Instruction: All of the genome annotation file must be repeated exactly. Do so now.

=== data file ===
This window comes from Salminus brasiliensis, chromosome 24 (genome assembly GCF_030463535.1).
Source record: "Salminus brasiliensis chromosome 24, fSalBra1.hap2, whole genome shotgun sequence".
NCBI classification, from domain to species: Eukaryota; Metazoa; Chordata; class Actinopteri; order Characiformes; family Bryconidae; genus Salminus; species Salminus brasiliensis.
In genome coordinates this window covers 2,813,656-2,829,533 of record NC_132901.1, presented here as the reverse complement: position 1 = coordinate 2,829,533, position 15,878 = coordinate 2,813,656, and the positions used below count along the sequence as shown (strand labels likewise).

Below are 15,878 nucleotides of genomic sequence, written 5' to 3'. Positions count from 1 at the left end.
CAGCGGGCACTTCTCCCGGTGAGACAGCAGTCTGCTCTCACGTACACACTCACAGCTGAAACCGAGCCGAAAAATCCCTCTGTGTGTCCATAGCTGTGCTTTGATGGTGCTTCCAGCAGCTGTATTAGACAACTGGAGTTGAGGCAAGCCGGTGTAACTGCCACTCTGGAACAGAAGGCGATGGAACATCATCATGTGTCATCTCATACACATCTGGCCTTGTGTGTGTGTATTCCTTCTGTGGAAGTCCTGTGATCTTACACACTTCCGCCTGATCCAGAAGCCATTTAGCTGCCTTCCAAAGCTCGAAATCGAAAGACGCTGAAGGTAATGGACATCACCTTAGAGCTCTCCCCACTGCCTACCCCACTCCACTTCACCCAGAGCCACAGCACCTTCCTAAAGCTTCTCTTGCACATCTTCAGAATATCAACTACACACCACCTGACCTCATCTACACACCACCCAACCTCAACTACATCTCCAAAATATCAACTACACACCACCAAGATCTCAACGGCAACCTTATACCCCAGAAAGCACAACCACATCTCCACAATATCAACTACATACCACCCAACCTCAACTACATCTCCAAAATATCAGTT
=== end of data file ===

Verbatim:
This window comes from Salminus brasiliensis, chromosome 24 (genome assembly GCF_030463535.1).
Source record: "Salminus brasiliensis chromosome 24, fSalBra1.hap2, whole genome shotgun sequence".
NCBI classification, from domain to species: Eukaryota; Metazoa; Chordata; class Actinopteri; order Characiformes; family Bryconidae; genus Salminus; species Salminus brasiliensis.
In genome coordinates this window covers 2,813,656-2,829,533 of record NC_132901.1, presented here as the reverse complement: position 1 = coordinate 2,829,533, position 15,878 = coordinate 2,813,656, and the positions used below count along the sequence as shown (strand labels likewise).

Below are 15,878 nucleotides of genomic sequence, written 5' to 3'. Positions count from 1 at the left end.
CAGCGGGCACTTCTCCCGGTGAGACAGCAGTCTGCTCTCACGTACACACTCACAGCTGAAACCGAGCCGAAAAATCCCTCTGTGTGTCCATAGCTGTGCTTTGATGGTGCTTCCAGCAGCTGTATTAGACAACTGGAGTTGAGGCAAGCCGGTGTAACTGCCACTCTGGAACAGAAGGCGATGGAACATCATCATGTGTCATCTCATACACATCTGGCCTTGTGTGTGTGTATTCCTTCTGTGGAAGTCCTGTGATCTTACACACTTCCGCCTGATCCAGAAGCCATTTAGCTGCCTTCCAAAGCTCGAAATCGAAAGACGCTGAAGGTAATGGACATCACCTTAGAGCTCTCCCCACTGCCTACCCCACTCCACTTCACCCAGAGCCACAGCACCTTCCTAAAGCTTCTCTTGCACATCTTCAGAATATCAACTACACACCACCTGACCTCATCTACACACCACCCAACCTCAACTACATCTCCAAAATATCAACTACACACCACCAAGATCTCAACGGCAACCTTATACCCCAGAAAGCACAACCACATCTCCACAATATCAACTACATACCACCCAACCTCAACTACATCTCCAAAATATCAGTT